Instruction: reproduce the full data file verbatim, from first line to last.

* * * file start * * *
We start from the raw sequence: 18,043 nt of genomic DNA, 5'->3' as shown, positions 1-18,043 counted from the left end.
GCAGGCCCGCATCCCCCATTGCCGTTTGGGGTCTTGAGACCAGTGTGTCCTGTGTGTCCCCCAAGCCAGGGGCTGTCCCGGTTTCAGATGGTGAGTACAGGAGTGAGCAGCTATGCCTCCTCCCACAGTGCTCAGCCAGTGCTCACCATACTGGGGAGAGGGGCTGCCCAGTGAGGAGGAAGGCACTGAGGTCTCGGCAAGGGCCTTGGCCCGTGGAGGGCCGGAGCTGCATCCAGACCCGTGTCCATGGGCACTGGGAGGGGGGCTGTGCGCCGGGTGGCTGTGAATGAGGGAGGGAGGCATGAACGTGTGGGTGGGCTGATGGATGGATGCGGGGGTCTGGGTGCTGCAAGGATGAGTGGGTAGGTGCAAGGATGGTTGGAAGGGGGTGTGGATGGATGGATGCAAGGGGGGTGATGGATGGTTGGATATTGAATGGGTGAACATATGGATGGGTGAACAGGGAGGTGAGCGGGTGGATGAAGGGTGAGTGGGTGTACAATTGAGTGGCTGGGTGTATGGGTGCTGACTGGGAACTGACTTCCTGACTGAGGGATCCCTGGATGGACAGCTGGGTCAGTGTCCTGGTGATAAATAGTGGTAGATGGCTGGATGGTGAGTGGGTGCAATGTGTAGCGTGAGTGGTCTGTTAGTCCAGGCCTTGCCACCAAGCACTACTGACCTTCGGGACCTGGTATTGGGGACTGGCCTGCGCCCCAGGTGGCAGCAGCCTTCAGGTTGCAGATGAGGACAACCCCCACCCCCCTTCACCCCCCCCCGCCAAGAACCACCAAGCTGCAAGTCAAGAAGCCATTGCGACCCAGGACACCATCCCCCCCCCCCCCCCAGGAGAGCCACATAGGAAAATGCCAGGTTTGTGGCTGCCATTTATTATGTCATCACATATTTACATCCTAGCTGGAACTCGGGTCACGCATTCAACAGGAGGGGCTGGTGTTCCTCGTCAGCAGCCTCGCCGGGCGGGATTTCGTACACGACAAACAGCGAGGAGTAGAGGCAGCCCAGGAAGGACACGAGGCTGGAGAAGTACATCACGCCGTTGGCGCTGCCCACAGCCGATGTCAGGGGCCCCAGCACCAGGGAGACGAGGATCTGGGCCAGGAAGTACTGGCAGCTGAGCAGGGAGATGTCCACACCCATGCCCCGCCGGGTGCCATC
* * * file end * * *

We start from the raw sequence: 18,043 nt of genomic DNA, 5'->3' as shown, positions 1-18,043 counted from the left end.
GCAGGCCCGCATCCCCCATTGCCGTTTGGGGTCTTGAGACCAGTGTGTCCTGTGTGTCCCCCAAGCCAGGGGCTGTCCCGGTTTCAGATGGTGAGTACAGGAGTGAGCAGCTATGCCTCCTCCCACAGTGCTCAGCCAGTGCTCACCATACTGGGGAGAGGGGCTGCCCAGTGAGGAGGAAGGCACTGAGGTCTCGGCAAGGGCCTTGGCCCGTGGAGGGCCGGAGCTGCATCCAGACCCGTGTCCATGGGCACTGGGAGGGGGGCTGTGCGCCGGGTGGCTGTGAATGAGGGAGGGAGGCATGAACGTGTGGGTGGGCTGATGGATGGATGCGGGGGTCTGGGTGCTGCAAGGATGAGTGGGTAGGTGCAAGGATGGTTGGAAGGGGGTGTGGATGGATGGATGCAAGGGGGGTGATGGATGGTTGGATATTGAATGGGTGAACATATGGATGGGTGAACAGGGAGGTGAGCGGGTGGATGAAGGGTGAGTGGGTGTACAATTGAGTGGCTGGGTGTATGGGTGCTGACTGGGAACTGACTTCCTGACTGAGGGATCCCTGGATGGACAGCTGGGTCAGTGTCCTGGTGATAAATAGTGGTAGATGGCTGGATGGTGAGTGGGTGCAATGTGTAGCGTGAGTGGTCTGTTAGTCCAGGCCTTGCCACCAAGCACTACTGACCTTCGGGACCTGGTATTGGGGACTGGCCTGCGCCCCAGGTGGCAGCAGCCTTCAGGTTGCAGATGAGGACAACCCCCACCCCCCTTCACCCCCCCCCGCCAAGAACCACCAAGCTGCAAGTCAAGAAGCCATTGCGACCCAGGACACCATCCCCCCCCCCCCCCCAGGAGAGCCACATAGGAAAATGCCAGGTTTGTGGCTGCCATTTATTATGTCATCACATATTTACATCCTAGCTGGAACTCGGGTCACGCATTCAACAGGAGGGGCTGGTGTTCCTCGTCAGCAGCCTCGCCGGGCGGGATTTCGTACACGACAAACAGCGAGGAGTAGAGGCAGCCCAGGAAGGACACGAGGCTGGAGAAGTACATCACGCCGTTGGCGCTGCCCACAGCCGATGTCAGGGGCCCCAGCACCAGGGAGACGAGGATCTGGGCCAGGAAGTACTGGCAGCTGAGCAGGGAGATGTCCACACCCATGCCCCGCCGGGTGCCATC